So often overlooked as a vegetable and yet is a pantry staple and often the base for many dishes. This hardy veggie is harvested is the fall and stores well through the winter months making it a great way to add vitamin C to ones diet.
Is it ‘starve a cold, feed a fever’ or the other way around? Who can remember… If you’re at a loss as to what you should be doing right now to avoid getting sick here’s a quick run down (you know, to prevent getting run down…)
These first few weeks of the year are by far the busiest for gyms, weight loss centres & all sorts of quit smoking, financial planning & self improvement gurus. But it’s well accepted that most peoples resolutions aren’t seen through to the end of the month.
Parsnips are a pale coloured root vegetable similar to a carrot in shape & taste with a hint of sweetness when cooked. They are related to carrots, celery & fennel. Rich in potassium & high in fibre, parsnips are a great winter crop to be roasted, mashed or for use in stews.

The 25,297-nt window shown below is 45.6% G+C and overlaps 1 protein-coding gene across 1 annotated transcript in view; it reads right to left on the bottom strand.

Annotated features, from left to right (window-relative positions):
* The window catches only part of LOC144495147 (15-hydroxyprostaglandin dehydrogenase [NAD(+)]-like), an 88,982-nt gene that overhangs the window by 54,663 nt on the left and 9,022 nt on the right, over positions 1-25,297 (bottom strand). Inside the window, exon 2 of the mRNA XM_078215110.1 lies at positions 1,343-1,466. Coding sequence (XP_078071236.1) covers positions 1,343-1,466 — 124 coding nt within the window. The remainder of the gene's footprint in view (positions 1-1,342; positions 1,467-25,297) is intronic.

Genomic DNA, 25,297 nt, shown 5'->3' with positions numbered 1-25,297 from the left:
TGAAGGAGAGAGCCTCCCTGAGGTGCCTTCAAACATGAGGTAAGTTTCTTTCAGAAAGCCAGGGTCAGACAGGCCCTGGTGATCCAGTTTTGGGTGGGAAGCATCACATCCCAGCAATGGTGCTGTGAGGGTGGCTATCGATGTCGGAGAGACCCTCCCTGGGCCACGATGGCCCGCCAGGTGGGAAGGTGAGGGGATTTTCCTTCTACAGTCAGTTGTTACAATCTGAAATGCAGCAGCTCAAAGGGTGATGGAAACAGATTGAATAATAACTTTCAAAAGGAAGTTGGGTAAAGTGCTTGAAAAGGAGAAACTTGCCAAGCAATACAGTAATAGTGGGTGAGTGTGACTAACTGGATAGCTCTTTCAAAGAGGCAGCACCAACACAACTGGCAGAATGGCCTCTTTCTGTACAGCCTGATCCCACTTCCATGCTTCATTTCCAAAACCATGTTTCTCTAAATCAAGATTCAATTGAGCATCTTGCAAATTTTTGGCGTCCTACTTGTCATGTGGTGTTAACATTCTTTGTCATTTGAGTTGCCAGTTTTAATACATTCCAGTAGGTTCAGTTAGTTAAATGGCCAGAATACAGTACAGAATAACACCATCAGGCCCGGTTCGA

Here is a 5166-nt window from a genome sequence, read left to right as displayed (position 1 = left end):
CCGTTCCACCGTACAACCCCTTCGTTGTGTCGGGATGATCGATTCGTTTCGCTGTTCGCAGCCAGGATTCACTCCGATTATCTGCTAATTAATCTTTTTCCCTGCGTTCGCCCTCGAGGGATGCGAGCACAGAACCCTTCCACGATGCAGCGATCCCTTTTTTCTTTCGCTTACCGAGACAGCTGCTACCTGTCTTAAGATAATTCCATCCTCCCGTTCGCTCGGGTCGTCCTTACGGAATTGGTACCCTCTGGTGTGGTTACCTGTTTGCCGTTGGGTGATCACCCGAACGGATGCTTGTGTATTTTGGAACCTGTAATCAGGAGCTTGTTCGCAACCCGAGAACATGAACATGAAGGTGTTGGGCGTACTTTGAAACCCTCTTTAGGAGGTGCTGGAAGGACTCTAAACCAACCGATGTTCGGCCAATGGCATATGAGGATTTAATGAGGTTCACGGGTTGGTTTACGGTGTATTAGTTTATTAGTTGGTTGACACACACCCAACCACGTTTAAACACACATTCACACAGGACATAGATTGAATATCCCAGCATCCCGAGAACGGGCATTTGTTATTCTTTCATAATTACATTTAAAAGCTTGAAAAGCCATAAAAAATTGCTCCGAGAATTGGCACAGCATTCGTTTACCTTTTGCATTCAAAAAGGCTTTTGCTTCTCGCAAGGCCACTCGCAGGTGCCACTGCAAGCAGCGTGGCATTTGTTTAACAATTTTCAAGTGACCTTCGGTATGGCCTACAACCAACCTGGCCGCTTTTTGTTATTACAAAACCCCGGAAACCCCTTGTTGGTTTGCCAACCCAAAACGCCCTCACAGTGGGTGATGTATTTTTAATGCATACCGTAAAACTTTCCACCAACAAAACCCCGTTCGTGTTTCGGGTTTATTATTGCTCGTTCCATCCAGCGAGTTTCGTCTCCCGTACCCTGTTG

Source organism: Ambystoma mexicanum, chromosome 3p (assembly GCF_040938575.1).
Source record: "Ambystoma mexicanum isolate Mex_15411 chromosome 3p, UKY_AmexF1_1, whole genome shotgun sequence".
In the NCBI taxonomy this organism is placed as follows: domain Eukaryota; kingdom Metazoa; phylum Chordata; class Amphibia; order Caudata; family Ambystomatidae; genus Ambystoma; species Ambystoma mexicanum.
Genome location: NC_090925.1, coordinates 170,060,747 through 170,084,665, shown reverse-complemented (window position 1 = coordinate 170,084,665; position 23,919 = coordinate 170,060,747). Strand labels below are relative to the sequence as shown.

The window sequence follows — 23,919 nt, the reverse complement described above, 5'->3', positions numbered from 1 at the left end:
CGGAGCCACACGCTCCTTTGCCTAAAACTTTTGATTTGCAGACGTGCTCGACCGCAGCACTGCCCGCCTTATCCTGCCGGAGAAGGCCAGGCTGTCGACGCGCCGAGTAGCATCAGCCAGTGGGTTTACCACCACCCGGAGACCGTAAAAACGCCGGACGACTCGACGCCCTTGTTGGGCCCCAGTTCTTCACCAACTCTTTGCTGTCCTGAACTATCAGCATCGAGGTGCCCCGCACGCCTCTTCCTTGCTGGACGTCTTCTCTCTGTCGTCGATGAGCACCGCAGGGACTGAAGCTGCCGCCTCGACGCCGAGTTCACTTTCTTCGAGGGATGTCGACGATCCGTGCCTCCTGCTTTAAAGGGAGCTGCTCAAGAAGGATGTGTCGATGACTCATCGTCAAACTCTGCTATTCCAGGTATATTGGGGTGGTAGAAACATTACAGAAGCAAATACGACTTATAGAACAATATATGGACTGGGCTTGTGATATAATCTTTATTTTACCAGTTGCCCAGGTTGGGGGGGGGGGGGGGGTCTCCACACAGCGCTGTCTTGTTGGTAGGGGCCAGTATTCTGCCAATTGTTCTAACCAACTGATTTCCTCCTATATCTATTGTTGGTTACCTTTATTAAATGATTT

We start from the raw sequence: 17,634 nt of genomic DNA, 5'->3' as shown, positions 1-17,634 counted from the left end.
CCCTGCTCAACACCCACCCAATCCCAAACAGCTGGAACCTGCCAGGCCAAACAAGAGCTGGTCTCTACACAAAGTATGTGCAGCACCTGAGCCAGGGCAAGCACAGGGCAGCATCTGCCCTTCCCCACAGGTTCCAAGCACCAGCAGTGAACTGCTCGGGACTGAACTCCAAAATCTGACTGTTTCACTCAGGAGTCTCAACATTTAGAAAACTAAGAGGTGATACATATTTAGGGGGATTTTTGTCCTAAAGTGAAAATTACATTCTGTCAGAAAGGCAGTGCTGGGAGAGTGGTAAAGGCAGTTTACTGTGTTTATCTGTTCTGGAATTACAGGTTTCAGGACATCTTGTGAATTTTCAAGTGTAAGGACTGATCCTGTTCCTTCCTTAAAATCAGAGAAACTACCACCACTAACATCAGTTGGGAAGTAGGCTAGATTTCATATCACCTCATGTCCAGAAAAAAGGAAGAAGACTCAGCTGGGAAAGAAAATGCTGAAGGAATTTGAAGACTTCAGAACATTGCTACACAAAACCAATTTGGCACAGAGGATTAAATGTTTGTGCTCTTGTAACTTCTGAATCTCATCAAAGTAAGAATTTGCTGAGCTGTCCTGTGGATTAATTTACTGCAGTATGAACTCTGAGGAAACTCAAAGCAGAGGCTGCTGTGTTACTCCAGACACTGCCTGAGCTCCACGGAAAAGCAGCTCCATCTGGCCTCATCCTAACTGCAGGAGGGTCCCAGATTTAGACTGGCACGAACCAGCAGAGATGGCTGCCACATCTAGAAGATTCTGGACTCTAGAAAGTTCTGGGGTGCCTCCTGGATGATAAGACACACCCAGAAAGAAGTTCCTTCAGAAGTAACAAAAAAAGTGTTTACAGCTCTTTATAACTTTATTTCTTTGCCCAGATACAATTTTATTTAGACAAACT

For many people, this time of year can mean Christmas party after family dinner after holiday brunch… Which can often mean lots of rich food, appetizers and sweet treats. Not to mention the booze!
While adding an extra serving of veggies to your diet is going to be beneficial most of the time, modifying that serving to be organic is just another step up the ladder of great health.
This pear shaped winter squash is easily found at the grocery store this time of year. While the outside is a creamy beige colour, the inside is a vibrant orange.
Candida is a bacteria that everyone has in their intestines, though it’s problematic when there is too much of it: an overgrowth. Candida feeds on sugar, which includes alcohol & grain products in addition to the sweet stuff.
Chances are you’ve got this versatile pantry staple in your own kitchen. Chili? Soups? Casseroles? Curries? I’d wager there’s also a good chance that the cans those little red gems are housed in contain the endocrine disruptor BPA: Bisphenol-A.